By Paul Bassey
The fever is on. World Cup fever. This week, ten countries in Africa will be involved in preparations that will lead towards their picking the five tickets allocated to Africa for the Brazil 2014 World Cup.
By this week end the road to Brazil will be clearer depending on the initial gait, first steps, as it were.
For Nigeria, Egypt, Cote D’ivoire, Cameroun and……..it is a dream draw to be playing away first. The argument is always that if you play away first, you can always use the second leg to make amends and progress.
That, has not always been the case. In Africa, it was fashionable to lose two zero, concede three goals at away and come back to level and go ahead and win.
This, is the world cup. These are matches that are televised live, with top of the drawer referees who have been slated to referee in the world cup and are therefore condemned to excellence in the presence of FIFA appointed Commissioners and Referees Assessors.
The argument therefore is that home or away, teams are expected to be on top of their game to be able to make the second leg a formality or easier than usual.
Going by the FIFA Coca Cola ranking, Nigeria in drawing Ethiopia, got the tenth rated club in Africa, the 93rd ranked in the world.
The same ranking that says Brazil, conquerors of Spain and Confederations Cup champions are 8th in the world behind Colombia, Belgium and Uruguay!
Many a football analysts have therefore learnt to take the FIFA ranking with a pinch of salt.
It is heart warming that the initial jubilation by Nigerians, has given way to caution and respect, especially coming from the Eagles Coach Stephen Keshi who has publicly declared that he will not under rate the Walya Antelopes.
Journalists in the land have done a good work of chronicling Ethiopia’s progress so far, merited progression, insisting that though Ethiopia are beatable, they will not go down without a fight.
Ethiopia’s progression in the last four years has been phenomenal. Nations Cup qualifiers, World Cup Africa Zone top ten, CHAN qualifiers. No fluke.
A world Cup qualifying group that had South Africa, Botswana and Central African Republic was considered a bonus to the South Africans but the Antelopes took off from the block, winning their matches home and away, including a draw in South Africa.
Even when they were penalized by three points and three goals for fielding an ineligible player, the South Africans were edged by the Ethiopians who are now standing on the road to Nigeria’s qualification.
The Nigerian players have also come out to believe Ethiopia will not be a problem. Why not? It is called confidence, as long as it is not over confidence. Placed one by one against the Ethiopians, the match will end 11-0 in favour of The Super Eagles yet football is not like that.
What is cheering is that Keshi’s Eagles have taken shape. The players now understand themselves better and they are determined to answer ‘present’ when the roll call is made in Brazil next year.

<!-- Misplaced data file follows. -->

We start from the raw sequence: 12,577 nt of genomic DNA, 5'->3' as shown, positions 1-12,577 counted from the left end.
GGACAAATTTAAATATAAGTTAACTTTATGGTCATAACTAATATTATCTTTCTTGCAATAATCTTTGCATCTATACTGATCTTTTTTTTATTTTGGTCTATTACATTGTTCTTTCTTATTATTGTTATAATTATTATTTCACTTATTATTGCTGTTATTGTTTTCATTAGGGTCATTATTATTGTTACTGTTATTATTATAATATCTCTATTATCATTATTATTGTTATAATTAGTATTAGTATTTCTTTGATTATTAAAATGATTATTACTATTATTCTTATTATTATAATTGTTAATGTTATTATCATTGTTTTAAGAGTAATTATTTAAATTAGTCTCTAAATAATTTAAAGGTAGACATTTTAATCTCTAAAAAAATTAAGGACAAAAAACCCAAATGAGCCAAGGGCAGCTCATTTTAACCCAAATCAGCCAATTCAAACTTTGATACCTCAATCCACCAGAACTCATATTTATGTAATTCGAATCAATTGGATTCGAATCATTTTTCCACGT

When referee Alioum Neant of Cameroun blows the kick off whistle this week end in Addis Ababa, Stephen Keshi will not be allowed to get into the fray.
It is those players whom their country has given the privilege of rubbing shoulders with the best in the world come Brazil that will be expected to up their game and quench their thirst with a champagne performance.
Stand up President Aminu Maigari. The NFF Chieftain and his board who must do everything possible to go into the Nigerian football records as one of the few Presidents to have led us to the world Cup.
The NFF must therefore leave no stone unturned in guaranteeing that if we do not win in Addis Ababa, we do not lose either.
History knocks and we must open the door, wide.
Good luck Nigeria.
Back to Thunder Balogun’s “Shots”
Two weeks ago, Nigeria and Africa’s former table tennis champion Demola Ali dropped a bomb shell when he claimed that contrary to popular belief ‘Thunder’ Balogun was so named not because of his thunderous shots but because of his lightening speed that confounded defenders and goalkeepers alike. “Thunder had no shot at all. That distinction should go to Skipper Henshaw,” he insisted
Since then, we have waited for a counter opinion, none has come, instead a lot of people have called and written confirming Alhaji Alli’s position including a retired Consultant Surgeon Frank Ofili who said he was then a ball boy to Dan Anyiam and Tesilimi Balogun “ …carrying their football boots from 107 Bamgbose Street to King George V Stadium.
That Thunder with his bow legs was like a cobra who struck with deadly precision..”………but it was Etim Henshaw who all goalkeepers feared including Gentleman Carl O’dwyer.
Dr Ofili who went on to represent the country in cricket, found the piece very “nostalgic” thanked Fireman Alli for the education just as he recalled the days of “Unijankara” with Ewa Henshaw, Ayanti Udoma, Chuka Momah, Muyiwa Oshode, Peter Anieke and Manuwa among others. He misses even the good old days of his journalism career with Chinaka Fynecountry, Chris Okolie, Esbee, and Fashogbon.
Meanwhile, Alhaji Alli has written in to say that in the piece under review, the UK Tourists travelled in 1949 and not 1945, while the goalkeeper retired by Henshaw was Sunny Hart, not Tony Hart. Facts are sacred.
See you next week as we sing on the way back from Addis Ababa waving the green white green that is set to be unfurled in Brazil